that they’re much more benign and, therefore, a vehicle
that’s just stationary, warning the driver won’t
really annoy him too much. – OK, so what happens if
we go slightly faster? – Well, we’ll try it, and
it should be, you know… We’ll do 40mph rather than 35. – All right. (Oh, I don’t like this.) I really don’t like this. [alarm chiming] [braking system rumbling]
– Ohhh! [alarm chiming] Does it slightly brake to warn you? – Yes.
– Yes. – You hope, with that little brake,
it’s enough for the driver to go, oh, this is…
something strange is happening, – Yeah, yeah.
– and do it themselves. – OK, yeah, that works. So does the target! – Yep, yeah. – Thank you very much to all
the team at Thatcham Research. Pull down the description
for more about them and their work. Wow! There is one tyre upright, just there.

Tagged , , , , , , , , , , , , ,

100 thoughts on “The Collapsible Crash Test Robot Car

  1. the real question is , can you put a chair on the platform and drive around using a controller? imagine a lawnchair driving past you on the highway

  2. As a biker, do they also test detection of motorcycles? I don't want the roads to be full of people trusting their car to prevent a collision and thus not paying attention to me. Nowadays I get overlooked/ignored on a regular basis already!

  3. While the radar reflective foam is interesting I'm most fascinated by that little platform. It's almost flat but can travel at highway speeds and endure being constantly run over.

  4. Why do you use MPH primarily instead of km/h? Use metric and/or SI units please. You can subtitle the MPH for the small remainder of the world that still uses the imperial system.

  5. Have you noticed that the license plate reads "WOB", which stands for Wolfsburg (in Lower Saxony), but the seal is Bavarian? What's up with that?

  6. 2:29 the wheel – is this some sort of key-frame anomaly/rolling shutter correction in post or something going on with the camera sensor? weird

  7. but… shouldn't the vehicle stop regardless if the object infront is a car? Would it want to go straight through a wall or a crowd of people?

  8. I can see in the future cars coming out with built in doppler radar that can warn you if you are approcing a twisting/dangerous storm and recomending you to take a evasive action by showing you the safest road to escape the storm….or to direct you to a nearby shelter.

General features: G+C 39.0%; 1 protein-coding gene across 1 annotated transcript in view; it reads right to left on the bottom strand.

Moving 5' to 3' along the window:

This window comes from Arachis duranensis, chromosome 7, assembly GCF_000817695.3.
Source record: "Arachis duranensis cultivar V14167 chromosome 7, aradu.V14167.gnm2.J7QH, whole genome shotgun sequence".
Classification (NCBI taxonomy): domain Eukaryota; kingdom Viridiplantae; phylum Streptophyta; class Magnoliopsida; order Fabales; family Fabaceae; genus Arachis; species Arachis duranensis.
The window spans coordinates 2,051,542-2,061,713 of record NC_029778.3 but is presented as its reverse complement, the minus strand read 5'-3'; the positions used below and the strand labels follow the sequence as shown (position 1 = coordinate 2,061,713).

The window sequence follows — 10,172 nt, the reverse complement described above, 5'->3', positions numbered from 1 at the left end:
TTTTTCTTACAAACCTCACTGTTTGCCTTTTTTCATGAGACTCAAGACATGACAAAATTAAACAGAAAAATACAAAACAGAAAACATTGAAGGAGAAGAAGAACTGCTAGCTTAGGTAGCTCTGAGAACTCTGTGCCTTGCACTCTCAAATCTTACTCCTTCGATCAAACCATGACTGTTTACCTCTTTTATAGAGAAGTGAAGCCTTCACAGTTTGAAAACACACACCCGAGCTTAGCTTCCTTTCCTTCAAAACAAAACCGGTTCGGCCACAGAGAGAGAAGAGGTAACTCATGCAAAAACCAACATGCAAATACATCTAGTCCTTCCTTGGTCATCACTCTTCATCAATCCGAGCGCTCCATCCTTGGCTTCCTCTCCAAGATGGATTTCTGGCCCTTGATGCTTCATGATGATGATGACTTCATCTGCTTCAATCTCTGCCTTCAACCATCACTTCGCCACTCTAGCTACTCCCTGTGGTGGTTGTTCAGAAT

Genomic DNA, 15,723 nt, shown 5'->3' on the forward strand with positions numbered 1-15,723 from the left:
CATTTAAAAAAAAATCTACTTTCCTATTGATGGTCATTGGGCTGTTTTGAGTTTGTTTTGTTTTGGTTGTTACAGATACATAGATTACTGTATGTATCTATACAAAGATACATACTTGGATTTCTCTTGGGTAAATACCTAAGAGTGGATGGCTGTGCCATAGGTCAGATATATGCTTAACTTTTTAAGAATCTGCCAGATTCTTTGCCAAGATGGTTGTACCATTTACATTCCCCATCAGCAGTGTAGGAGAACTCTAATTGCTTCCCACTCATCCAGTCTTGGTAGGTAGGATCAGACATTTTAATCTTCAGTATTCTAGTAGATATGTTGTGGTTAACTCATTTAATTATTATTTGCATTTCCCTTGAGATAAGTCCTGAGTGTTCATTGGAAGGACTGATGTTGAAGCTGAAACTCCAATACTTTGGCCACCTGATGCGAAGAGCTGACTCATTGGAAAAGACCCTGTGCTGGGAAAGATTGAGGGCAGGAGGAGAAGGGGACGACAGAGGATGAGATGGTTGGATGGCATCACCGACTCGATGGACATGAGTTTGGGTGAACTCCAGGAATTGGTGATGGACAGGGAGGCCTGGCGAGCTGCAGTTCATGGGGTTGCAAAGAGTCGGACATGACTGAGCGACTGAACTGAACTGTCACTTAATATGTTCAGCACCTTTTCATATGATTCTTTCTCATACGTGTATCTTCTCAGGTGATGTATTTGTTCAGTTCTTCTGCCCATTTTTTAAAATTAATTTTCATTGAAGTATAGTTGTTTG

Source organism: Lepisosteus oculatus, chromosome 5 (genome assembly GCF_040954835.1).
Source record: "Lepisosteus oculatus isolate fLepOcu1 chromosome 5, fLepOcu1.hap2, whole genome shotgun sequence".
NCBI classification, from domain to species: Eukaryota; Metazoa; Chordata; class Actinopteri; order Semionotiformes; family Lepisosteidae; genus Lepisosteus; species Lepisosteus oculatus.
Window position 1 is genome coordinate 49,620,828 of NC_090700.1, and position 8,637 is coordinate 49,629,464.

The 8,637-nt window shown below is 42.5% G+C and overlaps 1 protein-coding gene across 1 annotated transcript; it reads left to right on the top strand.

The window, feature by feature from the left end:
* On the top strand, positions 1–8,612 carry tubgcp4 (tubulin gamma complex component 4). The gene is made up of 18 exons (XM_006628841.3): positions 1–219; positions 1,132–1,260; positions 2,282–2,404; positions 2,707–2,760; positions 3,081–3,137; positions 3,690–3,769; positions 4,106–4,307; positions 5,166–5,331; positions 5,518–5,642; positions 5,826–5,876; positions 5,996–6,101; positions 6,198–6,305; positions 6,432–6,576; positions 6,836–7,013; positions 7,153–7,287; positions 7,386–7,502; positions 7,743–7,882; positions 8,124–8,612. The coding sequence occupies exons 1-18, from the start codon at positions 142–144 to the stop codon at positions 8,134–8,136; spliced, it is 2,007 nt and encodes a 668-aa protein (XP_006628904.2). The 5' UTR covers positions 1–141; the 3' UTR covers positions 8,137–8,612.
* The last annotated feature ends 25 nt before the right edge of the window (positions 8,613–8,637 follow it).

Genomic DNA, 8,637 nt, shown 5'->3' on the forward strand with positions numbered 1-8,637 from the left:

9. 2:32 that sound is way too nice. It sounds like you got a message on your phone, not like your car is about to slam on the breaks.

  10. Could they not have done it so that the foam car doesn't fly apart into a billion pieces, but just a couple instead? Maybe the individual pieces could be collapsible too so it only stays upright if all pieces are there, so it's easier to transport? The effort of gathering that all up and putting it all together is reeeeally dumb.

  11. Tom… What the everloving frick is going on at 2:30 with the wheel?
    The inner part of the rim is seemingly just stuttering a bit but the outer part seems to lock up.
    The inner bit looks like a rotor almost synching up with shutter speed, but…. shouldn't the outer part be connected to that!?
    What is going on?

    I mean i guess it has something to do with the inner part having a different number of distinct features, so each time we see an outer rim spoke pointed directly at the camera, you'd see the inner bolts and nuts holding the wheel in place in a slightly different position.
    But that doesn't really explain why the outer rim part, the spokes, seem to perfectly synch up and then be at a different position for another few split seconds, again perfectly synched up.